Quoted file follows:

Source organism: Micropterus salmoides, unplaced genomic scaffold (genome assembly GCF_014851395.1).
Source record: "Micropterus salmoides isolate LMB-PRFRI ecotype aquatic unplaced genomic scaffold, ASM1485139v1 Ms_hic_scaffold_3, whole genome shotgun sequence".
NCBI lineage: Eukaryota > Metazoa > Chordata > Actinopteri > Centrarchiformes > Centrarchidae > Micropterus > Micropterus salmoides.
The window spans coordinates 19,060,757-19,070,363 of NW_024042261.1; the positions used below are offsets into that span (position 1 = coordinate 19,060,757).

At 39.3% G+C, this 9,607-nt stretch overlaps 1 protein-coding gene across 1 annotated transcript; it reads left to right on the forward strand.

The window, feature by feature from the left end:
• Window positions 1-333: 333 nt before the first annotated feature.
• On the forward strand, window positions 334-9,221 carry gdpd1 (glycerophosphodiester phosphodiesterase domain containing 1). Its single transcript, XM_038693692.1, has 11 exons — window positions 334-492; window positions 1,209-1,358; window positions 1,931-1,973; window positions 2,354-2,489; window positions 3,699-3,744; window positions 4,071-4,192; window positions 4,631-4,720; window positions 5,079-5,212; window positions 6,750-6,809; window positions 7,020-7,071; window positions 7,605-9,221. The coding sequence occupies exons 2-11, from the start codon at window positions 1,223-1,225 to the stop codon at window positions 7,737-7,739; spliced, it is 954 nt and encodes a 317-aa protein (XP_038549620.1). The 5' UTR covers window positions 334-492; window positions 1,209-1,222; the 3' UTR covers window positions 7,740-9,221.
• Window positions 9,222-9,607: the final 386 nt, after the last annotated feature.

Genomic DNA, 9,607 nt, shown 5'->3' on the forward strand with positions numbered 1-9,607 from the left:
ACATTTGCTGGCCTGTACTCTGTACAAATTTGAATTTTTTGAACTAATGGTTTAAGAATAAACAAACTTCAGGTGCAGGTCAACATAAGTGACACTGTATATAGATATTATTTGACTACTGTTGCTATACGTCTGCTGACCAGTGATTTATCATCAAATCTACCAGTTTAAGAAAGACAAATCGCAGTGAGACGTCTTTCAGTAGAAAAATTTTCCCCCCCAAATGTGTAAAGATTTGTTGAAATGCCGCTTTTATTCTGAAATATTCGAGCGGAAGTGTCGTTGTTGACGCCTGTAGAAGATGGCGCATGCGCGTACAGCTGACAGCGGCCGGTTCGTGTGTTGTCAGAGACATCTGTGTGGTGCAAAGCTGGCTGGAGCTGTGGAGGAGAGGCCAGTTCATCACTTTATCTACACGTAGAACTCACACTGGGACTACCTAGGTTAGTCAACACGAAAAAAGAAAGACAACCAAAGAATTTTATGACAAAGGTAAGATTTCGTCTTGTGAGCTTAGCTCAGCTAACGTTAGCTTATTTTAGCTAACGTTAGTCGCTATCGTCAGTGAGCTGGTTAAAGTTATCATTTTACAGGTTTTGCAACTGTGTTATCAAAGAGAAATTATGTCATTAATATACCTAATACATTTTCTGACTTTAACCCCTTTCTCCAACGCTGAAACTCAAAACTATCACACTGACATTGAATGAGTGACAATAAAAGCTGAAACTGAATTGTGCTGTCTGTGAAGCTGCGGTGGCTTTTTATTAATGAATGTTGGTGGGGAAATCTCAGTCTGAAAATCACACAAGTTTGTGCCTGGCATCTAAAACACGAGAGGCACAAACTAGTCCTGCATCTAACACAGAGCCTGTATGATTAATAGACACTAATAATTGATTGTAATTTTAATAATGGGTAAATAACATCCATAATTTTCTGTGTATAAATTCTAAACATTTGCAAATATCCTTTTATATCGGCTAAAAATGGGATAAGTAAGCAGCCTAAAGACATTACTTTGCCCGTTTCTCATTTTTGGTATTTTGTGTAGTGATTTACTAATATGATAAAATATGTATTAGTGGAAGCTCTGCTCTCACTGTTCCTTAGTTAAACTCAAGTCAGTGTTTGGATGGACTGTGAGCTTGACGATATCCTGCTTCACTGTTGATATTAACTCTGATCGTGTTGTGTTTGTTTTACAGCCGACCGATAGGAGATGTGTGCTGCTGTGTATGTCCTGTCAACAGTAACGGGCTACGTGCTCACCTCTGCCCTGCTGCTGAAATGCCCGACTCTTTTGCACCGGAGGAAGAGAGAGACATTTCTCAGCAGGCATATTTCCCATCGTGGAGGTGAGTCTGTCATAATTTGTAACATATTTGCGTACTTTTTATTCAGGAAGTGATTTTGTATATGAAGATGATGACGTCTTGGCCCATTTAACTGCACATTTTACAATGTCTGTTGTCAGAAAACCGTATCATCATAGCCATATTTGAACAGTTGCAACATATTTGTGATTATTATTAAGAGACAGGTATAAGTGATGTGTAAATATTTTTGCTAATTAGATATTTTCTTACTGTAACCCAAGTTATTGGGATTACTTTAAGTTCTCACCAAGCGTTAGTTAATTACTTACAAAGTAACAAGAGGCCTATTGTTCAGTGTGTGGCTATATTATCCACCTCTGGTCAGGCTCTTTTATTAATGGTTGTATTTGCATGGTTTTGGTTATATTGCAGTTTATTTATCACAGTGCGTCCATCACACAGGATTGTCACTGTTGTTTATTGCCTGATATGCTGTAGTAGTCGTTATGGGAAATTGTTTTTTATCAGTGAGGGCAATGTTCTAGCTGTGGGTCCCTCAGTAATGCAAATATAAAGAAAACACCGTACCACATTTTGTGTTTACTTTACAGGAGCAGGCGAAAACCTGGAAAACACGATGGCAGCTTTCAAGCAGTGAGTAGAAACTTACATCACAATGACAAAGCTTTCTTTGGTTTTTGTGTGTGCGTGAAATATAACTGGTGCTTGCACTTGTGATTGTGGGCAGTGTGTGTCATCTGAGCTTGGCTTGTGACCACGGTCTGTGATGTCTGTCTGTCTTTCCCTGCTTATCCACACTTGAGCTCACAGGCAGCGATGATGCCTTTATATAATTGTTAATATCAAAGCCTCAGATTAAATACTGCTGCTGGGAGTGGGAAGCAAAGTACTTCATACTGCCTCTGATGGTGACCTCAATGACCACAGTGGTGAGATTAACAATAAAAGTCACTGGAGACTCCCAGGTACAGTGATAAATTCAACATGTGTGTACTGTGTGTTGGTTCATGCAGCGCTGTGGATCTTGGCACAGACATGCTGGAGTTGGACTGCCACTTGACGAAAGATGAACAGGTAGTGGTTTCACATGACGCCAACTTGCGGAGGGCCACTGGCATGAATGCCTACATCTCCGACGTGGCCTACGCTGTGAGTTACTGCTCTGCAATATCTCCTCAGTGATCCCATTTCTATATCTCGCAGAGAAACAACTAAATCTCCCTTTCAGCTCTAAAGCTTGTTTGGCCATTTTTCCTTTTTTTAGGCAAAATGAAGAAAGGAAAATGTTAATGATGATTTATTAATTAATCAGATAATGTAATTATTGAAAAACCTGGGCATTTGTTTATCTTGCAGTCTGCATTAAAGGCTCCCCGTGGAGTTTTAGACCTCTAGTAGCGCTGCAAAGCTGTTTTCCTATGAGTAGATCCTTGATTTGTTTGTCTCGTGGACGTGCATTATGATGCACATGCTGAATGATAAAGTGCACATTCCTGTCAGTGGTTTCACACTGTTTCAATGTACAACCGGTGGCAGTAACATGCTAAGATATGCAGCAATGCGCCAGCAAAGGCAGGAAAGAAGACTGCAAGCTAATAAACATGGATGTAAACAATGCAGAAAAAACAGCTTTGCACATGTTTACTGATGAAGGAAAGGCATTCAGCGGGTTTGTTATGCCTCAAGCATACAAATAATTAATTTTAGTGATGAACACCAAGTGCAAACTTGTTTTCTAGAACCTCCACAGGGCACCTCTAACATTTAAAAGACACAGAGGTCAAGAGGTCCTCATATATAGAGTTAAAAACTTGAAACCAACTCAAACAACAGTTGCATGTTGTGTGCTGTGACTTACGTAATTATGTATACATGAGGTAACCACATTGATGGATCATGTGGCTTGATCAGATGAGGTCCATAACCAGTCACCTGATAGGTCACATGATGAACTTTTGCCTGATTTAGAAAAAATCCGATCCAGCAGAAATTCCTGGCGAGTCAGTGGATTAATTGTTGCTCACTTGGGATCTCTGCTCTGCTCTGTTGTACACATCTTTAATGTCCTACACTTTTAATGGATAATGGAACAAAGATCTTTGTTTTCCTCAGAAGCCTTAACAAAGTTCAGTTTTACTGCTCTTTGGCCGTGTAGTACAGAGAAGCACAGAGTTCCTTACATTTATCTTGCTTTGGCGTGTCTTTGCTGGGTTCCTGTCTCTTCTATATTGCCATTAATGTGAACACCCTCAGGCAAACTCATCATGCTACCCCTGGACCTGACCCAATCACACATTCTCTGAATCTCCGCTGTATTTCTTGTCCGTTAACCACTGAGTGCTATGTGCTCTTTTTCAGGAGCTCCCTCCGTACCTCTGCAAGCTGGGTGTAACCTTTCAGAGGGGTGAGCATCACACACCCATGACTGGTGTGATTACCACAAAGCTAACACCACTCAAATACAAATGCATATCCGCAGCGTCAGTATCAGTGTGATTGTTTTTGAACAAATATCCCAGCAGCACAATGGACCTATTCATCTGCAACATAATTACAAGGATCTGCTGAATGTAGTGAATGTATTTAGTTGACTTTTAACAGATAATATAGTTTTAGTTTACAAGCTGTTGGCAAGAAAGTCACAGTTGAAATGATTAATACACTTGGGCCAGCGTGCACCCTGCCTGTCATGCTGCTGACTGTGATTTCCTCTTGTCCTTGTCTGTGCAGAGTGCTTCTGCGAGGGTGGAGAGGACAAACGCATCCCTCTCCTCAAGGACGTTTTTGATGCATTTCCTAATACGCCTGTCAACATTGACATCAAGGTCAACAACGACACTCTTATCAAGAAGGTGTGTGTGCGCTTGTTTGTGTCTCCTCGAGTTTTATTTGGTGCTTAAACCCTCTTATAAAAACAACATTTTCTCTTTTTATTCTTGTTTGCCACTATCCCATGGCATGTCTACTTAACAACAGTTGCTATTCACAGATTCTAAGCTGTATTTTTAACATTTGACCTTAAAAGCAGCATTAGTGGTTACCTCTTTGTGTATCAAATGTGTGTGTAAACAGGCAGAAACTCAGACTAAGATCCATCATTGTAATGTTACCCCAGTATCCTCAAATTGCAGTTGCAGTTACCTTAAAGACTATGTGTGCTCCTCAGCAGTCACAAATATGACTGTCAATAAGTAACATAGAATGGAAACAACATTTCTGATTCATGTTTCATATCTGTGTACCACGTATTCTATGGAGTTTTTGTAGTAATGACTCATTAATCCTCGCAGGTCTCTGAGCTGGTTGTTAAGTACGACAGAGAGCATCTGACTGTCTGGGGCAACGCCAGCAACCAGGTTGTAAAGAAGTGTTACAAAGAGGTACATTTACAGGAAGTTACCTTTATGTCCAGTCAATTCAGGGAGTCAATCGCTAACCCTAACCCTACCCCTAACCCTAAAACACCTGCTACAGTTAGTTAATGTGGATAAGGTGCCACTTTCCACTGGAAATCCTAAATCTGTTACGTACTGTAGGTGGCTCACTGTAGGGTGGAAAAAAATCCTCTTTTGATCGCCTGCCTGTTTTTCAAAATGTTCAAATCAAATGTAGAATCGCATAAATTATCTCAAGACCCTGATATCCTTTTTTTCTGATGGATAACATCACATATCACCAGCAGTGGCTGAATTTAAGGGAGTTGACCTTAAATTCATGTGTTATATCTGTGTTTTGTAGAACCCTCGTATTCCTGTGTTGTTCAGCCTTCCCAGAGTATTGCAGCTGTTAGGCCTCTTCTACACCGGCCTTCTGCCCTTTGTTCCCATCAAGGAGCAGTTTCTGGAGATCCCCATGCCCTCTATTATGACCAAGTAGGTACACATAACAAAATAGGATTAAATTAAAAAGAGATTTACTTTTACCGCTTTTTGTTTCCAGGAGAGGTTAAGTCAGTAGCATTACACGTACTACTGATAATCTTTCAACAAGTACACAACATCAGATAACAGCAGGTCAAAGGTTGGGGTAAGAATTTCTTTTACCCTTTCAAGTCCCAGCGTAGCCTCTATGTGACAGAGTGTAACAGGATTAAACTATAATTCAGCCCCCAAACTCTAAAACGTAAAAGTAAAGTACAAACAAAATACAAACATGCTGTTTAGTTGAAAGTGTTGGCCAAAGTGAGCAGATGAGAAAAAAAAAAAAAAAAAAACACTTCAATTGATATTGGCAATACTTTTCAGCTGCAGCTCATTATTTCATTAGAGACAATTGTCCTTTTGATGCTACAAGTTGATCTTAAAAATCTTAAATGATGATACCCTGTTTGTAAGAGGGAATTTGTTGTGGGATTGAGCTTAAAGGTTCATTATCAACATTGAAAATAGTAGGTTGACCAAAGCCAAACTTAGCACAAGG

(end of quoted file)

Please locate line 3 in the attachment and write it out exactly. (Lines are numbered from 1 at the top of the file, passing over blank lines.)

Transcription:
NCBI lineage: Eukaryota > Metazoa > Chordata > Actinopteri > Centrarchiformes > Centrarchidae > Micropterus > Micropterus salmoides.